No matter what the front, Haslett's defense will emphasize forcing turnovers
While much of the offseason focus has centered on the Redskins' use of a 3-4 defensive scheme, defensive coordinator Jim Haslett said the team will utilize multiple fronts and the defense's emphasis will be on forcing turnovers.
"We're trying to get more, whether it's interceptions, whether it's fumbles, strips, different ways to get them," Haslett said Sunday after the last practice of the team's three-day minicamp. "And the other thing we want to get, we want to score some touchdowns to help the offense."
The emphasis on forcing turnovers comes after a 2009 season in which the Redskins forced 17 fumbles but only recovered six, which tied for second to last in the NFL. The defense had only 11 interceptions, which ranked 26th in the league.
Haslett has brought a 3-4 scheme that he was familiar with while serving as the defensive coordinator in Pittsburgh. He led top-15 defenses in each of his three years with the Steelers from 1997 to 1999.
On Sunday, in his first media appearance since joining the team in January, Haslett emphasized there would be various looks. He said it would not just be a 3-4 scheme, but that base would enable the Redskins to get creative in using a player like linebacker Brian Orakpo, who played defensive end at the University of Texas. Haslett said he intended to use Orakpo to rush the passer more frequently in 2010.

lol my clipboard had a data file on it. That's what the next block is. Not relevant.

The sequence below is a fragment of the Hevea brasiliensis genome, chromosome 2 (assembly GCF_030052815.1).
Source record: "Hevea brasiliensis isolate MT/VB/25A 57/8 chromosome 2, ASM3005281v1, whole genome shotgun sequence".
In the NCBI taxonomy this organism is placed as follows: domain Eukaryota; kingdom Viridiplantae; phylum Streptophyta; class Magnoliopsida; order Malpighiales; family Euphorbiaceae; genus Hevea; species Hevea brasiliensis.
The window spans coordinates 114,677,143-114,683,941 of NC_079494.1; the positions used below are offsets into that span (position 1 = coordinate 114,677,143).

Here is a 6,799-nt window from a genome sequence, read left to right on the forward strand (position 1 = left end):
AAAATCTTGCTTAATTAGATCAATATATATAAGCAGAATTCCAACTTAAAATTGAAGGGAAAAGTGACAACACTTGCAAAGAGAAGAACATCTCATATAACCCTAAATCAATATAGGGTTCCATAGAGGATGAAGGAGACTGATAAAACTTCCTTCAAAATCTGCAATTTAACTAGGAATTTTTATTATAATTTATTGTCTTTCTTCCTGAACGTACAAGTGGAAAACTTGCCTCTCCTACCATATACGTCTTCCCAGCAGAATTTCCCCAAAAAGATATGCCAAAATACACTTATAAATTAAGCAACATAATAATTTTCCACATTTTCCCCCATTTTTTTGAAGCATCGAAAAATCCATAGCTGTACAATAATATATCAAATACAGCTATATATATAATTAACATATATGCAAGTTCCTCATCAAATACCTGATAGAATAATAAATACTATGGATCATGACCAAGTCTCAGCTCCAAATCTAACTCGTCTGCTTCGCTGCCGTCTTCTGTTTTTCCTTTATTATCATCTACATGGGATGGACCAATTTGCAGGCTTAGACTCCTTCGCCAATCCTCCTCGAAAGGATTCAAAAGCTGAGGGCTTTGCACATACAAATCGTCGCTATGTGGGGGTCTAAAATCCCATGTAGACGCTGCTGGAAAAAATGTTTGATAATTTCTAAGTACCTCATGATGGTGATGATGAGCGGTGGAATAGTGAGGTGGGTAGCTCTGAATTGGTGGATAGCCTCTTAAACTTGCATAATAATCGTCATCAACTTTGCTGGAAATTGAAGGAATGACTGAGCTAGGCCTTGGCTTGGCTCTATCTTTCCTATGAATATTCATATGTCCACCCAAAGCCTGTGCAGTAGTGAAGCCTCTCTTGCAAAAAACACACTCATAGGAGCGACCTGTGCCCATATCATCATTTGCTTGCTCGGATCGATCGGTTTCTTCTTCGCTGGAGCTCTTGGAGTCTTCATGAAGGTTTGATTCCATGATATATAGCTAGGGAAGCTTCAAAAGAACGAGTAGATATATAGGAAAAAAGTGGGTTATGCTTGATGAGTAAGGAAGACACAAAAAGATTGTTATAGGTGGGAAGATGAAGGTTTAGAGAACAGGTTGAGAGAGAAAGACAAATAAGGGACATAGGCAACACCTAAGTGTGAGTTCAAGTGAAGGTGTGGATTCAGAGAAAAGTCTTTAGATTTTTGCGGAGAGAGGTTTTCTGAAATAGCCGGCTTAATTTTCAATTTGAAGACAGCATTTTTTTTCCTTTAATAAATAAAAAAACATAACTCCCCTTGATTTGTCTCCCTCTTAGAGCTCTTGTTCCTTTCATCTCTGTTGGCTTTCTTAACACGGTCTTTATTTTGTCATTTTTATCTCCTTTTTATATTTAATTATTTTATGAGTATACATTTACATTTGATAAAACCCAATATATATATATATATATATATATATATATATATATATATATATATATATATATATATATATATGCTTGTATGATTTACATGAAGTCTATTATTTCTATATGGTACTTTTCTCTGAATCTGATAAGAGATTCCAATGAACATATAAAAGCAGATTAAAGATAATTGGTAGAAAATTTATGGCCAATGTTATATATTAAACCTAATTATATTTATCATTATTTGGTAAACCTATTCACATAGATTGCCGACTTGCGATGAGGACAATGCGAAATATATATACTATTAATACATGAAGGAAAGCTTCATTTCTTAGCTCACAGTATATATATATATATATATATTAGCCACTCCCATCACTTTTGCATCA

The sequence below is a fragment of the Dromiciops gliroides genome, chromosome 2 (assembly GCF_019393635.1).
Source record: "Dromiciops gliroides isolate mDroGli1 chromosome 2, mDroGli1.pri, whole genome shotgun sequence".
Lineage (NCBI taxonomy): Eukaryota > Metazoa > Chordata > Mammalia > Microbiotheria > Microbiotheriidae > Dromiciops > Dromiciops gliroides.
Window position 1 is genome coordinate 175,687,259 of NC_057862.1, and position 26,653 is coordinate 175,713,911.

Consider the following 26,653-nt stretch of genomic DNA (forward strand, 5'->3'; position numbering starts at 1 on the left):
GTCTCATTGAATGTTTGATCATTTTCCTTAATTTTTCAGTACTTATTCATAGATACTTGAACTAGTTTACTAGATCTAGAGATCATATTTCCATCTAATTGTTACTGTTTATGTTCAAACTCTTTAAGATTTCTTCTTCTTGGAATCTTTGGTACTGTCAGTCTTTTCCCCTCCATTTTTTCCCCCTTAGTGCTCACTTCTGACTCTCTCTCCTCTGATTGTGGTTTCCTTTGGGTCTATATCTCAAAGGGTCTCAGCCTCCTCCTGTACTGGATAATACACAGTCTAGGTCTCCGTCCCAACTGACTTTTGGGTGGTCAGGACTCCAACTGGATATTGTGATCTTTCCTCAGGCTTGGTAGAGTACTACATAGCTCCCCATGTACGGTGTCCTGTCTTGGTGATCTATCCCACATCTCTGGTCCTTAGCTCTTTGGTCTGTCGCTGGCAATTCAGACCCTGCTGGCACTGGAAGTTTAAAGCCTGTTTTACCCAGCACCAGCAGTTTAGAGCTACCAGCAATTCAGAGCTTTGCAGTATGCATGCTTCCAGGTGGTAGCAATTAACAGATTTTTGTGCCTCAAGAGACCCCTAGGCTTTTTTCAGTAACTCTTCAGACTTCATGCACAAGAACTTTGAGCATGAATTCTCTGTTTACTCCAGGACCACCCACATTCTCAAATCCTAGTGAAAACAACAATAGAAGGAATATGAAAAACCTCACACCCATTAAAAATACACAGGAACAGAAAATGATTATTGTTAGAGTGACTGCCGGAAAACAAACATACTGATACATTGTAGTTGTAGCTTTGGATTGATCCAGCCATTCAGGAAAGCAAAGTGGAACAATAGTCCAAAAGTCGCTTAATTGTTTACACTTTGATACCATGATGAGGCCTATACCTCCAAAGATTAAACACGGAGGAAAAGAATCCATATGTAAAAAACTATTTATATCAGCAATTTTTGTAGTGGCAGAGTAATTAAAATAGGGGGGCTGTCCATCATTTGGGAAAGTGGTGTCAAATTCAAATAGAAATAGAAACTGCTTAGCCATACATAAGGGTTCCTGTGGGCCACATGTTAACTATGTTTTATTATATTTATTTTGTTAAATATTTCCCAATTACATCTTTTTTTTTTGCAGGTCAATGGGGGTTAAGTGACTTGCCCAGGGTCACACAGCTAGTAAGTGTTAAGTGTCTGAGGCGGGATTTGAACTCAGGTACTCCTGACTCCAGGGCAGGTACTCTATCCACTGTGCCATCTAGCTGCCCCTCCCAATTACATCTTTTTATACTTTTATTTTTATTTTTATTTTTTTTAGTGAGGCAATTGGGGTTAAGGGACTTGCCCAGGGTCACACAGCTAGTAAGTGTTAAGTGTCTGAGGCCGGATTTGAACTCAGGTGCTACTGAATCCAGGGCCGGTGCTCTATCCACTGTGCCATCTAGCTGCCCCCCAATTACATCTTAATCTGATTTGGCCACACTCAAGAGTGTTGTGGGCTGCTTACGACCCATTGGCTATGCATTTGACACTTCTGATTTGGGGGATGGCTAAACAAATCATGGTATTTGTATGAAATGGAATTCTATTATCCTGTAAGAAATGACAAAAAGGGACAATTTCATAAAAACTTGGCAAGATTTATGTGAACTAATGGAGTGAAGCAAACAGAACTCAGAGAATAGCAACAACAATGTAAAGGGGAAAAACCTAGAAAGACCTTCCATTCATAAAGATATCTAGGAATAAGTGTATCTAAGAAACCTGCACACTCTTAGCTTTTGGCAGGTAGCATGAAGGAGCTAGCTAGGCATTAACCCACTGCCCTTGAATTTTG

"It gives you some flexibility to do a number of different things," Haslett said, adding, "I just think it's hard to figure out offensively where people are coming from."
Haslett said he believes the Redskins have the athletes to fit his defensive vision, especially when it comes to generating offense out of the defense through turnovers.
For example, Haslett said Orakpo needed to focus on forcing and recovering fumbles when he gets to the quarterback, as opposed to simply just getting sacks and causing backfield disruption. Haslett also said he thought the Redskins have the potential for a ballhawking secondary and that "the back end has a chance to be pretty special."
The Redskins have been installing pieces of the 3-4 throughout the offseason. Haslett said two players not in attendance at minicamp, tackle Albert Haynesworth and linebacker Rocky McIntosh, would be behind in learning the new defense.
"They've got a lot to learn," Haslett said. "There's a lot more to this defense - there's a lot of things. The longer you stay away, you've got a lot of catching up to do. Being around the guys that are here and knowing how conscientious they are, I think they'll be fine once we get them here and get them up to speed. I don't think it will be a big learning process."
Haynesworth is frustrated about the Redskins' plans to use him as a nose tackle in their new defense. Haslett said he has spoken with Haynesworth and that the player would be used in a variety of roles on the front within the scheme, not just nose tackle.
"They understand we'd love to have them here, but that's not happening right now," Haslett said of Haynesworth and McIntosh. "That's out of my control."
Mike Shanahan is stressing D, as in discipline and double parking. Dan Steinberg writes on the D.C. Sports Bog that his idea of team-first orderliness extends to where players stand and even how they proceed to and from the field.
April 18, 2010; 4:40 PM ET
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